• there are two reports of hell hounds, including one local legend
  • one dog is called Skutch
  • there are four overt references to Shucks
  • there are four dogs with physical effects, sometimes violent

There are several for which no data has been recorded, so it’s hard to say how things really look without living over there yourself.

There is also the concept of the cu sì, or fairy dog, which I learned about from Morgan Daimler’s works Fairies: A Guide to the Celtic Fair Folk and Fairy Witchcraft. Fairy hounds are recognized as unusual in some way and are sometimes conflated with (or possibly otherwise connected to) other forms of black dogs (many fairy hounds are black, but they can come in white and green, as well as other colors, missing limbs, eyes, etc.), such as the aforementioned Shuck.

I had a sighting of my own, which could fall into either category. All I know is I got a vibe off the encounter and I remember it well.

On page 173 of East Anglian Witches and Wizards, an individual is described as having had a sighting of a Black Dog or Shuck while he was a child, an encounter which inspired him to become a “traditional magical practitioner”. The chapter goes on to describe further encounters with the Shuck, some of which I recognize from Black Dog Folklore but others of which are new to me.

In both sources the Shuck or Barguest (depending, I suppose, on where you are) seems to be connected to the dead. Ancient burial mounds and old tracks used to take the dead to the graveyard. Crossroads. (Barguest may be a corruption of the phrase “Barrow Ghost”, but who knows?) The lines in the Isles between the Gods, the dead, land spirits and the Fae are notoriously blurred, hence the aforementioned conflation, and Christianity has changed a great many things in order to comport with its worldview. (The earliest written account of a Shuck, involving two nearly simultaneous attacks on churches during a thunderstorm, attributed the apparition to the work of the Devil, but if the motif existed then (and there’s a whole discussion to be had about using handy metaphors to describe inexplicable things, it happens to this day in the UFO world) then it is surely based on something.)

It’s possible the Iceni and their tribal neighbors knew of entities similar to the Shuck and other Black Dogs found throughout England. But it’s too difficult to tell and no one’s bothered to write anything down about it. The spirit (which I believe is there) has surely been around for quite some time and is still around, causing the odd spook here and there. Perhaps more sightings will come in given the increasing awareness of the magical world. Who can say?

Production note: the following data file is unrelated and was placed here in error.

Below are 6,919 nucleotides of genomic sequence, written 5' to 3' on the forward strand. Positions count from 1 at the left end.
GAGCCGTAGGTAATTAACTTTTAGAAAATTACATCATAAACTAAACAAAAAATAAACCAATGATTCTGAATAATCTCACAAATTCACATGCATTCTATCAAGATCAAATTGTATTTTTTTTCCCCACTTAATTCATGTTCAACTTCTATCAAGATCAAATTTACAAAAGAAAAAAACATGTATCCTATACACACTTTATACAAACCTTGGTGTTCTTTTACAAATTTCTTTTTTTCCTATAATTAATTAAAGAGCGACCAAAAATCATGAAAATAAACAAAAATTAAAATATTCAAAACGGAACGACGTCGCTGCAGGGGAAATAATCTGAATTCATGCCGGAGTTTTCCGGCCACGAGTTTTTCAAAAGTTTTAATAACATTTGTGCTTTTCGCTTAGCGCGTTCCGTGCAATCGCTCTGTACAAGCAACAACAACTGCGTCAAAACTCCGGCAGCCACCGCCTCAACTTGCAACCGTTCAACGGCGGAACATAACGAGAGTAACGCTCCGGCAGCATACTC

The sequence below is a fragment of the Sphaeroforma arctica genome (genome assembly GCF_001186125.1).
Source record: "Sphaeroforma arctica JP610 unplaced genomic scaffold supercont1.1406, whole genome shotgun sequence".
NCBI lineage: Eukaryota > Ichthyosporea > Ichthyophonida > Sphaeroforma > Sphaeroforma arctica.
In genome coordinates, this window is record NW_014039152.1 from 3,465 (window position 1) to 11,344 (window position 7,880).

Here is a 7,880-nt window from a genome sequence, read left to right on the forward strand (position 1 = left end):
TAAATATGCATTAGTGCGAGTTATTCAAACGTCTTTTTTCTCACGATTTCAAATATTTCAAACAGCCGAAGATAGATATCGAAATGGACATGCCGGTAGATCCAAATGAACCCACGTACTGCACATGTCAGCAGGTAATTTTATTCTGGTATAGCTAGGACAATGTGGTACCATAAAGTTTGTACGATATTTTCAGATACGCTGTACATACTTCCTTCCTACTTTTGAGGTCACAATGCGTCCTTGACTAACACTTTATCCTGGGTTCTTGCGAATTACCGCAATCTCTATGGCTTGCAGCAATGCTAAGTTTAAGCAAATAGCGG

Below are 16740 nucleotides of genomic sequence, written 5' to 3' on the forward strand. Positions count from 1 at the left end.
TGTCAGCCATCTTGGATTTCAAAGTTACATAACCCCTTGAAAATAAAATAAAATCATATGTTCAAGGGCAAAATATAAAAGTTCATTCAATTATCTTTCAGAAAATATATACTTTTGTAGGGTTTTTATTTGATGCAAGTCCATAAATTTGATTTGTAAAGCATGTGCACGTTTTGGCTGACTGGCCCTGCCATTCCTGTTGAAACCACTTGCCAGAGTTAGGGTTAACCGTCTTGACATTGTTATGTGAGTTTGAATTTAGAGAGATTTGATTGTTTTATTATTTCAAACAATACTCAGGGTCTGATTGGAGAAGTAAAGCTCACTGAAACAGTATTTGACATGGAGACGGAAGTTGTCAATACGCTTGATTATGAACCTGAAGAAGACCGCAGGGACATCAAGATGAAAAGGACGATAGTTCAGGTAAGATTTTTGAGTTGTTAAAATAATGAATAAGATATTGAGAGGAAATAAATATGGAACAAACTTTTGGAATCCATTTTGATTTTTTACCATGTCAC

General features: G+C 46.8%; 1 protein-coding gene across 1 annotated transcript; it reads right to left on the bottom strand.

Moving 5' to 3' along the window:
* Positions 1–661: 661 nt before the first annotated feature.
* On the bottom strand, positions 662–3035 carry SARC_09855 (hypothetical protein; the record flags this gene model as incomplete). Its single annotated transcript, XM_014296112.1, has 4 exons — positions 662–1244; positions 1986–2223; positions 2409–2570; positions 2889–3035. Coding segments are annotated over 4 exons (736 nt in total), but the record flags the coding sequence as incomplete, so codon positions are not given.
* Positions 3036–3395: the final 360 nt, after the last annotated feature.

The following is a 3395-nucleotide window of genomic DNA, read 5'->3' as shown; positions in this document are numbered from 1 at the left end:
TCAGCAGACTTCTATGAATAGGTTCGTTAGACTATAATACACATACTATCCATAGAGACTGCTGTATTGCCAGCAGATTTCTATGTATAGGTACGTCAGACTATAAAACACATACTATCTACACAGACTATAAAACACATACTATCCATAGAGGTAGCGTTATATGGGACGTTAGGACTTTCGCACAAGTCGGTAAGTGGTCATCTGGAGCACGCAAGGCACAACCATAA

American. Fucking. Gods.

Like all of the rest of the internet, I thought the first season of the show American Gods, based on Neil Gaiman’s novel, was fantastic! It even ended when Easter took the spring and that shit was fire! It was awesome!

Only recently did I go back and watch seasons 2 and (half of) 3 as of this writing. And… I’m less than impressed. I was star struck by the first season, and listening to the audiobook along the way, I was eager to meet characters in the show whose chapters I just listened to. I was having a good time.

I was not having a great time for season 2, but it was passable. Season 3 is falling apart before my very eyes and no amount of fisheye effects and oversaturated or undersaturated color palettes (depending on if we’re “Backstage” or not, basically in the otherworld or in the real world) can save a mess of a plot.

I’m not qualified to talk about the representation issues caused by white guys deciding Anansi “sends the wrong message” (or, for that matter, whether Anansi’s portrayal was accurate) and then moving on to a storyline about the Orishas that, as far as I’ve gotten as of this writing, is primarily about holding out hope that tomorrow will be better. Which is fine for Annie, but like the man himself said, “Angry gets shit done.”

But there’s something else here, too, and it’s baked into the premise, into the source material. OK there’s a couple somethings.

The Goddesses

There’s something strange I noticed about the goddesses Gaiman chose to write about (and then subsequently made it into the show). The two most prominent (in the show at least) are fertility/sex goddesses Easter and Bilquis, who are respectively the Girl Next Door and the Vamp. I give credit to the TV series for fleshing out Bilquis’s character where Gaiman originally did not, but a first impression like that is hard to shake.

There’s the scene where Bast has dream sex with Shadow and heals his wounds. There’s New Goddess Media offering Lucy Ricardo’s breasts for Shadow’s viewing pleasure.

And unless I’m missing anyone, that’s… it.

I mean if you’ve been following along and doing your own research you’ve probably worked out that goddesses in myth are many and varied, multifaceted beings. Aphrodite, stereotypical love goddess, has a warlike aspect and is thought to be connected to Ishtar and Inanna. (And her Roman counterpart Venus began as a harvest goddess and evolved into the Mother of Rome itself.)